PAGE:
Today I am starting a “technical” checkup of the Dutch parts of the European long distance hiking routes E2, E8, E9 and E11.
Since I have just checked and repaired all the Dutch official national hiking routes, and the E-routes all use these, it should be relatively straightforward.
Next, I will try to check-and-repair the adjacent sections of these 4 E-routes, in the UK, Belgium, France and Germany.
Outside of Nederland, I can repair simple errors such as wrong order, duplicate ways, problems caused by cutting or extending ways without adapting the routes. However,
I can not check the actual signposted routes on the road
I can not use the national operators as a source
Apply my way of tagging and mapping routes to routes maintained by other active communities
I have no direct connections that I can ask to do this for me.
The working target is that each E-route should, in each country, have one main route, which can be exported as one continuous gpx-track e.g. from overpass-turbo or waymarked trails. WMT then also shows one uninterrupted elevation profile.
If this could be extended over the borders, that would be great, but I doubt that, given the current state of affairs. Future stuff.
A service which will profit from this is longdistancepaths.eu, AFAIK the only OSM-based service that enables users to select their own sections from a long European route, and then export these as gpx’s which can be used by navigation apps and devices.
I think there is a consensus that we need to reach about E2, E4 and E5 in France, given your stated goal.
If memory serves well, each of these routes has two branches of equal importance, and deciding which is the main route is a problem.
You have chosen to solve the issue by creating separate linear routes (e.g. E2 East and E2 West) but this did not trigger an enthusiastic response on French channels last time I checked.
I don’t know if this happens in other countries. Unfortunately for us we also have this particular type of puzzle to solve on purely national routes, and although your solution is not considered satisfactory, none that we have found are.
Maybe the whole notion that all routes must be linear or loops is flawed and we have it wrong from the beginning?
I’m not too happy about it myself, but… if two long variants of a route are of equal importance, you have in fact two separate routes, which just happen to have the same ref / name. In the UK-section, this is the case. Only one of the routes passes throuh Nederland, no problem there. The other one goes through most of Belgium, then joins the first main route, and then run the same course together. The joined section is one route relation (one object), re-used in both superroutes.
Now I perfectly understand that in France, it looks like the same route is mapped twice - but it isn’t, there is only one route containing the ways, and it’s used in two different European superroutes that partially run together.
In Nederland, we of course have the same problem on several nwn and rwn routes. Most of the time we manage to have the operator assign one main route and separate variants which get one of the roles approach, alternative, excursion and connection.
There is one case, slightly different: the superroute is significantly different in breeding season and/or with a dog. Numerous “alternatives” are present as separate routes. This meant that the hiker in the main hiking season or with a dog needed to follow many short variants, not having one route to export to the navigation app. So we now have a separate superrelation containing all the variants to be used in the season or with a dog. In the season or with a dog, pick the route for season or dog, that is a better message than: in the season or with a dog, stitch all the seasonal/dog-variants together with pieces of the main route.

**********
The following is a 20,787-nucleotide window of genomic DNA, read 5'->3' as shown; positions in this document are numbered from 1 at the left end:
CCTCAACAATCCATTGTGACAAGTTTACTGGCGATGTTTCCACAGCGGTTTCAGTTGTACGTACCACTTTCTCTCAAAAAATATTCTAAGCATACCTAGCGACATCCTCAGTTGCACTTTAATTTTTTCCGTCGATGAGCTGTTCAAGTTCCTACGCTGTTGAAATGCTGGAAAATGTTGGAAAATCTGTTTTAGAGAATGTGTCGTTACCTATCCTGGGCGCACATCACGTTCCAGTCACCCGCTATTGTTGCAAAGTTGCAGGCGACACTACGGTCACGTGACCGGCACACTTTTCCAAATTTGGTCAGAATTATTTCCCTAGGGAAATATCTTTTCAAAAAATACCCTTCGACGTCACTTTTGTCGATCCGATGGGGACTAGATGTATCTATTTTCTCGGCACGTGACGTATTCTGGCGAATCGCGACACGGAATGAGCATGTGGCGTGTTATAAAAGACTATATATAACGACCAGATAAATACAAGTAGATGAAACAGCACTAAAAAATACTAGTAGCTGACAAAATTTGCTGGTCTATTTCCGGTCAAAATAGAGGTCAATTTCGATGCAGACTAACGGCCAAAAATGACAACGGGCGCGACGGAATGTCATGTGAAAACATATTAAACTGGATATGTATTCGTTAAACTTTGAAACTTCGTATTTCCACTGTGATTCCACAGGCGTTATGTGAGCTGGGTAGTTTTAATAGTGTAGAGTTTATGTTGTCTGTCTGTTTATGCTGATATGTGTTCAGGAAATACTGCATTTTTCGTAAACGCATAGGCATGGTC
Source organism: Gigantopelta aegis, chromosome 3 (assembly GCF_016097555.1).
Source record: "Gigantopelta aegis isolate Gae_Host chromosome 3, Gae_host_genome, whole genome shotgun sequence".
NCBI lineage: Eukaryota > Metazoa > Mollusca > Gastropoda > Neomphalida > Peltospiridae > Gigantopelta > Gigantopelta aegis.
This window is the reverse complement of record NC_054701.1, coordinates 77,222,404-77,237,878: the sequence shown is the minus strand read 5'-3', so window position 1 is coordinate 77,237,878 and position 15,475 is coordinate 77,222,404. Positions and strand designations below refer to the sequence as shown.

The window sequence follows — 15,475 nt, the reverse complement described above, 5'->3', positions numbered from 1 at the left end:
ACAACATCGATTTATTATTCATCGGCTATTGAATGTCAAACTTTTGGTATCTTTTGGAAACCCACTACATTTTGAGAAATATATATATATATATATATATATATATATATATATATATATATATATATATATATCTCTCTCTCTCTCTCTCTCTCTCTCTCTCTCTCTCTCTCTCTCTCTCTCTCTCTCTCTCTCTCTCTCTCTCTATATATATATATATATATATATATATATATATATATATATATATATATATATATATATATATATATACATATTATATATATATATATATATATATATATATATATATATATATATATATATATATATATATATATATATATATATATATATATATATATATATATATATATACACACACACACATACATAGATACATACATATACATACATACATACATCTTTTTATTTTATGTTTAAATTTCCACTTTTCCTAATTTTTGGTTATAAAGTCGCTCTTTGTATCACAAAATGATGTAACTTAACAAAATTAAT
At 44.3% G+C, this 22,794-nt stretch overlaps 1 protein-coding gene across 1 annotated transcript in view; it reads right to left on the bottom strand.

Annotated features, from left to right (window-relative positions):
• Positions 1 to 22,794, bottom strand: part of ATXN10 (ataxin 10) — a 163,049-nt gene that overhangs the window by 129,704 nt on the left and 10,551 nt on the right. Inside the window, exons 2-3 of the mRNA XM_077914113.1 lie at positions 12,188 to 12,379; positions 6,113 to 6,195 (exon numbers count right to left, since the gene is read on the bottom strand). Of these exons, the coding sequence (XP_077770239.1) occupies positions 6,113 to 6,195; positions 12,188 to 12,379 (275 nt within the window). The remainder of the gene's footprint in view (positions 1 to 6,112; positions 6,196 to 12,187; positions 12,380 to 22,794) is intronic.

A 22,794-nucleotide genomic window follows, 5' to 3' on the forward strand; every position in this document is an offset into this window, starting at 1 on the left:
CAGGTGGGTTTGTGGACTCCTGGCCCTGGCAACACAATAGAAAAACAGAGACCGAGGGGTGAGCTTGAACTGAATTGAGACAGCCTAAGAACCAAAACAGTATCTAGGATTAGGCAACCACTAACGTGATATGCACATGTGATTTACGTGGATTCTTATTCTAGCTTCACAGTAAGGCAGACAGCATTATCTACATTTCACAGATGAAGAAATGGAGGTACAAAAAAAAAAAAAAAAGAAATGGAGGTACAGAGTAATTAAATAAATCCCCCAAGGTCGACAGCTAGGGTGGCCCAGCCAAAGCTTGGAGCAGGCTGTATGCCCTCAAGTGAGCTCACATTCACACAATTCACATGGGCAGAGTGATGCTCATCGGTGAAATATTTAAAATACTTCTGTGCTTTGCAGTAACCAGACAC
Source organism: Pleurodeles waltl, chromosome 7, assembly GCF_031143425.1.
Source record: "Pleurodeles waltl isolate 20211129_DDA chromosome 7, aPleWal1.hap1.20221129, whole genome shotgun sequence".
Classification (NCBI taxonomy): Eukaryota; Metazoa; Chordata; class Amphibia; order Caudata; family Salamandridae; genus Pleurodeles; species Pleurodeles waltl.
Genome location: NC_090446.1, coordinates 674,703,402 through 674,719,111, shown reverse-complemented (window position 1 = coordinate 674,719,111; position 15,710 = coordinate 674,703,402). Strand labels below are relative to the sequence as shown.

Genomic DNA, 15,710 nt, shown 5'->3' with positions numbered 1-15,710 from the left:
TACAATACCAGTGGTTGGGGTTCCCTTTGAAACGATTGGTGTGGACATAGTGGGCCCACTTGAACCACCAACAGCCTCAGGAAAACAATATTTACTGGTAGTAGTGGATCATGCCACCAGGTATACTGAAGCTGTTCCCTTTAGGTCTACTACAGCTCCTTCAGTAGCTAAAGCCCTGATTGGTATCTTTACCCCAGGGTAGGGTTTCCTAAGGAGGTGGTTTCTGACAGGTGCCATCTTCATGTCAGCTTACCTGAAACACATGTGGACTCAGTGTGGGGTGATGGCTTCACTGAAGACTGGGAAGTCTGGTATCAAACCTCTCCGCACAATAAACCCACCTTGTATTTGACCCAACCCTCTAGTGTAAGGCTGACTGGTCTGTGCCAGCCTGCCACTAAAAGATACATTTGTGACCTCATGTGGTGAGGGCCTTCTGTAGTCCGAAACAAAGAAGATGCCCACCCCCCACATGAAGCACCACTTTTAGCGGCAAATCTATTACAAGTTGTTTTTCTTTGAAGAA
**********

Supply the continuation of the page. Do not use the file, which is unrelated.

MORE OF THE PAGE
To answer the last question: for rendering it’s not that important to have one continous track, but for other uses it is. A route is usable if it tells you where to go. You choose which route, then navigate it.
This might be different; a navigation could offer choices from a multi-track gpx on the fly. An export could filter alternatives before creating the file or an app could let you piece together which sections you want to use as your itinerary. Problem is, I don’t see that happening in the OSM ecosystem. So we’ll make do with pre-created itineraries.
I’m wondering: could it be that we are overstepping the border between our role and that of route designers? We have a mental (and software) model where a route has such and such characteristics. And when we meet a route that does not have these exact characteristics, we are tempted to adapt it to our model instead of questioning the model.
Could it be that we need to accept routes that are closer to networks than to routes as we currently see them? We have extreme cases in France (at the regional level) where an operator calls a route something that’s neraly a node network.
I think we are accommodating the designs within the limits of OSM rules.
One of the choices is to view what the designers call E2 as 2 separate routes E2 West and E2 East having a rather long section in common, or as one route E2 having 2 rather long (spanning multiple countries) main alternatives. The same choice occurs in Nederland at the national, regional and local level.
In Nederland, we (mapping signposters) managed in all cases I am aware of, to have the operator make one route main, and the others alternative/approach/connection/excursion. So we can accommodate that easily in OSM. Different routes running together for a stretch are easily mapped by including the section in both routes.